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Organizing All the World’s Information — Mundaneum.

Triumphal Arch at the Parc du Cinquantenaire, Brussels
Original Home of Mundaneum.1

To organize the world’s infor­mation and make it universally accessible and useful — that’s Google’s stated mission. It’s been a goal of humanity since the dawn of civilization. Ancient Egyptians created the library at Alexandria. And a similarly ambitious, but largely forgotten project was undertaken in Belgium over 100 years ago — the Mundaneum.

Part of the Mundaneum's Card Catalogue
Part of the Catalogue.2

Goal: To Organize the World’s Infor­mation. The idea for the Mundaneum was hatched in 1895 when Belgian lawyers, Paul Otlet and Henri La Fontaine, began work on a classification system for all the world’s knowledge. It had a grand vision: that all of human knowledge was connected; that no idea could be fully understood without knowing its connection to others. Otlet created a method of noting these relationships. He called them "links." Sound familiar?

They wanted to assemble information about every book ever written in any language in one place, called a universal bibliography. The Belgian government provided space in former World’s Fair buildings. At one time the Mundaneum occupied 150 rooms, had a catalogue of 15 million index cards and included collections of books, newspapers, posters and samples of such diverse items as telephones and airplanes.

Telegraph Room at Mundaneum
Telegraph Room.3

Goal: To Make It Universally Accessible. This is where things get interesting. Otlet realized that information in Brussels wouldn't be readily available to researchers elsewhere. So he created a fee-based search engine — anyone could submit a question by mail or telegraph.

Decades before Wikipedia, Otlet encouraged users to annotate and add to his repository of knowledge. To overcome the volume of paper, he worked with engineer Robert Goldschmidt to develop a process for making and reading microfilm copies.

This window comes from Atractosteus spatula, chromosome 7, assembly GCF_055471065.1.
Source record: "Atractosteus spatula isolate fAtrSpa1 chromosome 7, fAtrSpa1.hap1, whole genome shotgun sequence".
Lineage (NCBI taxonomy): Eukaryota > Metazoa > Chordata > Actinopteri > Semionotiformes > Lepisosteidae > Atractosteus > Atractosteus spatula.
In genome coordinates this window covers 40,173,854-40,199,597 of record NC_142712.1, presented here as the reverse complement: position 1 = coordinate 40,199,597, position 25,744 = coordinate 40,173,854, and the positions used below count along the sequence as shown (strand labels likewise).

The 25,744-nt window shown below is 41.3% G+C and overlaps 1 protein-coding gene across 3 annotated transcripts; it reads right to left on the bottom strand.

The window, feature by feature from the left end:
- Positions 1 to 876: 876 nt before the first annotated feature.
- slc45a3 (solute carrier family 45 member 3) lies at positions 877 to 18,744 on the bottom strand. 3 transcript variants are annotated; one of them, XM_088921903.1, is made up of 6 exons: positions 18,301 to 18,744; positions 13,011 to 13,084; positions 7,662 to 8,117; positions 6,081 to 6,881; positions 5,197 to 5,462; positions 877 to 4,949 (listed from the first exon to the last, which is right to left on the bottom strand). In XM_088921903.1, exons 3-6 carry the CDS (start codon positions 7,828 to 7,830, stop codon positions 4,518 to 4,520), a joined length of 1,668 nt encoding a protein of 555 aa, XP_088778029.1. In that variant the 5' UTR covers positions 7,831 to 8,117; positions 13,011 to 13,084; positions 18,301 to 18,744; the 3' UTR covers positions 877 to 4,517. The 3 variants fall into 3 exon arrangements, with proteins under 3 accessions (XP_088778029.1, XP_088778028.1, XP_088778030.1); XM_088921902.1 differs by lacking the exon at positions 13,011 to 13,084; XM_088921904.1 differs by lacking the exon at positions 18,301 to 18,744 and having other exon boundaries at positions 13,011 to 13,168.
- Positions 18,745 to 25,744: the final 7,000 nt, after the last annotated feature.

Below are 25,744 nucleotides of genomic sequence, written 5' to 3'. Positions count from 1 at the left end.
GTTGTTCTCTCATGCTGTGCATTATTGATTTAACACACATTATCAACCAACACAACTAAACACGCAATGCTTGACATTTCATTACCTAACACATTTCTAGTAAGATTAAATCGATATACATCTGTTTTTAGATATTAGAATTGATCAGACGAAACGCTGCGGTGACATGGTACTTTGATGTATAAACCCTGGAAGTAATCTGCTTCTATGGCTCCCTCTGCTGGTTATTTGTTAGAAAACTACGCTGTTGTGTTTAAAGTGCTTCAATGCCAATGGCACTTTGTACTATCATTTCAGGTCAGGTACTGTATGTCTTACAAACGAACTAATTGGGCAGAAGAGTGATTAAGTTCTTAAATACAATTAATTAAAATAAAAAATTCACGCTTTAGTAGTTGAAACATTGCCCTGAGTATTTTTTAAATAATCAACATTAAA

Otlet also envisioned a system through which the database could be accessed remotely by telephone lines. Devices he called "electric telescopes" would display images of retrieved documents on flat screens in users’ offices. Sound familiar again?

There’s More. Mundaneum was part of an even more ambitious effort to promote world peace. The Belgian government hoped its support of the Mundaneum would persuade the League of Nations to locate its headquarters in Brussels. The Mundaneum’s building was called the Palais Mondial (palace of the world) and it was hoped that the Mundaneum4 would one day be at the core of a world city.

Interior of Mundaneum Museum Today
Mundaneum Museum Today.5

What Happened? How can something so grand be largely forgotten? Times change. The Belgian govern­ment lost interest after the League of Nations located in Geneva. The Mundaneum was forced to move. During World War II Nazi occupiers moved the Mundaneum’s collections again to make room for a display of Third Reich art.

The Mundaneum’s index cards are largely gone, but the remaining archives occupy six kilometers of cartons. In 1998 a Mundaneum Museum was opened in Mons, Belgium. The Google Cultural Institute has a section on the Mundaneum.

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  1. Triumphal arch at the Parc du Cinquantenaire, which covers 30 acres in Brussels. The Mundaneum was housed in buildings within the park. Photo from Wikipedia.
  2. Mundaneum’s Universal Bibliographic Directory. Google Cultural Institute.
  3. Photo from The Web Time Forgot, NY Times, June 17, 2008.
  4. The word Mundaneum itself derives from "mundus," Latin for world, and "aneum," a suffix sometimes used for a place of study. The Athenaeum was an academy in ancient Rome for the promotion of literary and scientific studies. Wikipedia.
  5. Photo from Mundaneum’s Facebook photos.

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